digital phantom power
Although we have already talked about XLR as the ideal cable for balanced or balanced microphones, in digital phantom power the cable XLD, which is a variant with a different slot. That different slot helps you avoid switching between digital and analog devices.
What makes it different from normal phantom power? It is delivered in much the same way, but the analog P48 (+48V) supplies do not supply digital P10 (+10V DC), sending power via XLR or XLD. Basically, the Audio Engineering Society published the standards AES 42 con 10V CC phantom power for digital microphones.
This means that the digital microphones that comply with AES 42 require phantom power of 10Vand the current can be up to 250 milliamps.
Ok, but what is a digital microphone? Currently, we find digital and analog microphones. Analog microphones convert sound waves into electrical audio signals, but digital microphones have analog-to-digital converters, outputting digital audio.
So the difference is in the output:
- Analog outputs analog signals (using XLR or TRS).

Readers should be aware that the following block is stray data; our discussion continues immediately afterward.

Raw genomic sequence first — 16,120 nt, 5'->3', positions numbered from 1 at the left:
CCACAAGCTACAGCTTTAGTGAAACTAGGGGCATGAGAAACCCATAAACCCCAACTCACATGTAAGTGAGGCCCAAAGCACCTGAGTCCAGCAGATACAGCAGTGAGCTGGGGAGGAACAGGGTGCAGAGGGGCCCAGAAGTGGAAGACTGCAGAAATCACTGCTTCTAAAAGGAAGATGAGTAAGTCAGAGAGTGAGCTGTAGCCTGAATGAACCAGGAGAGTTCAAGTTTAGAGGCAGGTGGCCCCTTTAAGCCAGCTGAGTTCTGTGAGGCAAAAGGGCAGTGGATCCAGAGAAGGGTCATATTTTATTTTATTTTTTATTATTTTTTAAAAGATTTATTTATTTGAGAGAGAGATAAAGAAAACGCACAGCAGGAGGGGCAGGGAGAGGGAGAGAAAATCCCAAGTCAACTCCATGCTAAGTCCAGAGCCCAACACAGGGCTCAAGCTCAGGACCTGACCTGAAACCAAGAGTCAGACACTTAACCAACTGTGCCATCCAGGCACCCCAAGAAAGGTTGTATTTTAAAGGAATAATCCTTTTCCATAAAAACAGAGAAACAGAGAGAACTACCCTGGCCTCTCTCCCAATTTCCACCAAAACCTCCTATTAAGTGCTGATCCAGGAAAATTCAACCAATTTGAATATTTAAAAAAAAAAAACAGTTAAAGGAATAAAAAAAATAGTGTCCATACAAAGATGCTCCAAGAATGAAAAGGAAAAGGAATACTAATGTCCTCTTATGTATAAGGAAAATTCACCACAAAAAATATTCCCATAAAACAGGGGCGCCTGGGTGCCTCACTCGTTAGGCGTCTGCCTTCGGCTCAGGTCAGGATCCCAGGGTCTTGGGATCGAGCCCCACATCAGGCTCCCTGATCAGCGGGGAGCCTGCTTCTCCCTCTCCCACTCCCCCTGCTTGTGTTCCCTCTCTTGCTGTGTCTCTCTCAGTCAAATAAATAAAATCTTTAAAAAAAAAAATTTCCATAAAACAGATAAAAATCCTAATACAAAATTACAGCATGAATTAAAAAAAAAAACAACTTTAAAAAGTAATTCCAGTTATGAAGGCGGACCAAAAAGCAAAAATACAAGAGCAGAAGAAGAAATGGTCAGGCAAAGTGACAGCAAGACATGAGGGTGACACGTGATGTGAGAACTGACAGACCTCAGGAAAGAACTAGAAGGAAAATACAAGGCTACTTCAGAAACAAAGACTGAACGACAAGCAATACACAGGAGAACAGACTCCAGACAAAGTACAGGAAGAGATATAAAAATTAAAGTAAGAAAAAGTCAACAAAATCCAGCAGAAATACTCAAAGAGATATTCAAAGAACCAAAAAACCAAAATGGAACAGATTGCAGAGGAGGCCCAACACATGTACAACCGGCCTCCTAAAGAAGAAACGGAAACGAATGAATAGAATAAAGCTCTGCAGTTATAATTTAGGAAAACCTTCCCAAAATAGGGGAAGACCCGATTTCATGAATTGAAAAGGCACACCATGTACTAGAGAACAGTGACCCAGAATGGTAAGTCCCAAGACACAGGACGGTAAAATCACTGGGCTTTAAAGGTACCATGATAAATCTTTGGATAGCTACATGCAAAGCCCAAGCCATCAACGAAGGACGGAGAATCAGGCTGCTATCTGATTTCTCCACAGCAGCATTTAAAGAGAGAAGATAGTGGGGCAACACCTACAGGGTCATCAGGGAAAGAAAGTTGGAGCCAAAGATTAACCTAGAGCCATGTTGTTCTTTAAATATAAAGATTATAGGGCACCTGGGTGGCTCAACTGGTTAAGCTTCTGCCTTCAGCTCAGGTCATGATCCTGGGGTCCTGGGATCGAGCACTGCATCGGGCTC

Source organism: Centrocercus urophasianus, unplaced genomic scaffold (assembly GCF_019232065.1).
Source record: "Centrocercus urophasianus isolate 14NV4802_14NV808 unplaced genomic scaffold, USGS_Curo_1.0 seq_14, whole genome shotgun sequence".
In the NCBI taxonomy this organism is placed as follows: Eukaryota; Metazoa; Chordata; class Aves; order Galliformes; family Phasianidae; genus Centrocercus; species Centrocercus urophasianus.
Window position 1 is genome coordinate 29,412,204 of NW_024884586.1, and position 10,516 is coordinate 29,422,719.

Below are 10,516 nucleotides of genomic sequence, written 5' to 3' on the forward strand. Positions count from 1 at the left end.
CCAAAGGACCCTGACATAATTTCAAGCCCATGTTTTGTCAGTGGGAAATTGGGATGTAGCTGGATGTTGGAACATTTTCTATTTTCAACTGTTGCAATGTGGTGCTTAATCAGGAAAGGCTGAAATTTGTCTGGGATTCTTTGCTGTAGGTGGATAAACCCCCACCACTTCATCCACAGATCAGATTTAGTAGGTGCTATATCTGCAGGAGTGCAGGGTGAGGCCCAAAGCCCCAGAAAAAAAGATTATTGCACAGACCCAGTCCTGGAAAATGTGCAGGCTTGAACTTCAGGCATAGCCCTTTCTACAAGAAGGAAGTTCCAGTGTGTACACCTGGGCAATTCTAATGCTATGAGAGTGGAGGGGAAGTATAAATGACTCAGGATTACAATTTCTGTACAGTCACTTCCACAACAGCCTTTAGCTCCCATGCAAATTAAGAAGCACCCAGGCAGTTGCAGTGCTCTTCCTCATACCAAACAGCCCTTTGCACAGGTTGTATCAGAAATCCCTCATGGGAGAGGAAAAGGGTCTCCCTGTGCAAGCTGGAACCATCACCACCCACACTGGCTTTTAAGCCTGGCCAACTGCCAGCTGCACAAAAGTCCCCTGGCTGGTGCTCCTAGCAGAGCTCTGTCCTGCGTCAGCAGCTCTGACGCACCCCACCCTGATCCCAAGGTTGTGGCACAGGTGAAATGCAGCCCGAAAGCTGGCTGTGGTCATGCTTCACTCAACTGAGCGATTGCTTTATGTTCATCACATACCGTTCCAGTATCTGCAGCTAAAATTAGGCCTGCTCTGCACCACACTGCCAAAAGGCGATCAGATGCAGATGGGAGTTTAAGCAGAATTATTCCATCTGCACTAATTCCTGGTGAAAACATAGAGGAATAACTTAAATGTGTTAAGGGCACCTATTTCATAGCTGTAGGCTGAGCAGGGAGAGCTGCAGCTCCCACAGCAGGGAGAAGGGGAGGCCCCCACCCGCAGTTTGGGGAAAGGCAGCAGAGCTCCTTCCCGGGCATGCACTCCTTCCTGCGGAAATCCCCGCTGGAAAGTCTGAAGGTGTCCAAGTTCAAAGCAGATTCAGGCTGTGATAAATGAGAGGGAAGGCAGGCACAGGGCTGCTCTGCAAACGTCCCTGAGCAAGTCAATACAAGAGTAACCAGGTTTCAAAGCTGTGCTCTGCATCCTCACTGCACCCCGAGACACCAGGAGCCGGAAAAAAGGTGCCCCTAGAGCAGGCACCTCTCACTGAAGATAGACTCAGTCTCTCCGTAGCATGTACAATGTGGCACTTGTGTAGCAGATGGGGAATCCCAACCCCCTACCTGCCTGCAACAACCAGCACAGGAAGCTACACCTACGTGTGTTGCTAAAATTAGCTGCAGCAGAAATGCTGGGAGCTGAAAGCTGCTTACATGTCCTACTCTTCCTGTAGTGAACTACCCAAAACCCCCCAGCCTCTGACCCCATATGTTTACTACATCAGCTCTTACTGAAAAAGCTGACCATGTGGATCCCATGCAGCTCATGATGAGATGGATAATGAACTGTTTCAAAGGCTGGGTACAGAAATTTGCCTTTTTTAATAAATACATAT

- Digitals output digital signals (USB).
Alternatives to the microphone with phantom power
There is another method to supply power to a microphone other than phantom power, and we find the following:
- DC-biasing (1.5-9V), famous for lavalier microphones and for electret microphones.
- Power T (AB), was one of the first methods to power a condenser microphone, but has succumbed to the phantom.
- Plug-in Power (PiP), it is used for domestic electret microphones (laptops, gaming headsets, etc.), it supplies +4V in DC and balanced cables are not used.
- Batteriesin the case of those microphones that come with batteries.
- External power suppliesfor microphones that require more power than the phantom (+48V), such as tube microphones.